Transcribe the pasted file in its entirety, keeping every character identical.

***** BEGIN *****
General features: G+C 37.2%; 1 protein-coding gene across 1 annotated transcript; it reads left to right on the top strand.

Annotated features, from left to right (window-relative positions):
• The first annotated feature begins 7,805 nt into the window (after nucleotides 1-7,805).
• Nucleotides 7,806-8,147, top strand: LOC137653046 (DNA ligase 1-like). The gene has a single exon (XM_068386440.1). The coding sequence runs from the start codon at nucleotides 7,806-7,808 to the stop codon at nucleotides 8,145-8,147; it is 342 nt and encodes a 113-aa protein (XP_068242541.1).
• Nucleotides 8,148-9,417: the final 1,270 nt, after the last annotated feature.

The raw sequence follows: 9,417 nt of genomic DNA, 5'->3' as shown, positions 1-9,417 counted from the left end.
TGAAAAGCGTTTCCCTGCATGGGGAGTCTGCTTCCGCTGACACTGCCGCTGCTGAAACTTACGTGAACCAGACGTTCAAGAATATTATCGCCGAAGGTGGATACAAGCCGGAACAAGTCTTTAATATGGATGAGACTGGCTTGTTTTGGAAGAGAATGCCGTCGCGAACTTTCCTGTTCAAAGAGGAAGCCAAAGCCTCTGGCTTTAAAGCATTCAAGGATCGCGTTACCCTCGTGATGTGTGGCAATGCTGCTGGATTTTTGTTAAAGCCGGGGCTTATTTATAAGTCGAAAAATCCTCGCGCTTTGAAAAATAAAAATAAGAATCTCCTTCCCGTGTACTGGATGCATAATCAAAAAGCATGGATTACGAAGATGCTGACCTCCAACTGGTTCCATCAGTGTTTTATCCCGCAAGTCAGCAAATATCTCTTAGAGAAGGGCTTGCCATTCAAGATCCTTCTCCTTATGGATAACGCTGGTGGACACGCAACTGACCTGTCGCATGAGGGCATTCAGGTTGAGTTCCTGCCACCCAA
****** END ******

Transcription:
General features: G+C 37.2%; 1 protein-coding gene across 1 annotated transcript; it reads left to right on the top strand.

Annotated features, from left to right (window-relative positions):
• The first annotated feature begins 7,805 nt into the window (after nucleotides 1-7,805).
• Nucleotides 7,806-8,147, top strand: LOC137653046 (DNA ligase 1-like). The gene has a single exon (XM_068386440.1). The coding sequence runs from the start codon at nucleotides 7,806-7,808 to the stop codon at nucleotides 8,145-8,147; it is 342 nt and encodes a 113-aa protein (XP_068242541.1).
• Nucleotides 8,148-9,417: the final 1,270 nt, after the last annotated feature.

The raw sequence follows: 9,417 nt of genomic DNA, 5'->3' as shown, positions 1-9,417 counted from the left end.
TGAAAAGCGTTTCCCTGCATGGGGAGTCTGCTTCCGCTGACACTGCCGCTGCTGAAACTTACGTGAACCAGACGTTCAAGAATATTATCGCCGAAGGTGGATACAAGCCGGAACAAGTCTTTAATATGGATGAGACTGGCTTGTTTTGGAAGAGAATGCCGTCGCGAACTTTCCTGTTCAAAGAGGAAGCCAAAGCCTCTGGCTTTAAAGCATTCAAGGATCGCGTTACCCTCGTGATGTGTGGCAATGCTGCTGGATTTTTGTTAAAGCCGGGGCTTATTTATAAGTCGAAAAATCCTCGCGCTTTGAAAAATAAAAATAAGAATCTCCTTCCCGTGTACTGGATGCATAATCAAAAAGCATGGATTACGAAGATGCTGACCTCCAACTGGTTCCATCAGTGTTTTATCCCGCAAGTCAGCAAATATCTCTTAGAGAAGGGCTTGCCATTCAAGATCCTTCTCCTTATGGATAACGCTGGTGGACACGCAACTGACCTGTCGCATGAGGGCATTCAGGTTGAGTTCCTGCCACCCAA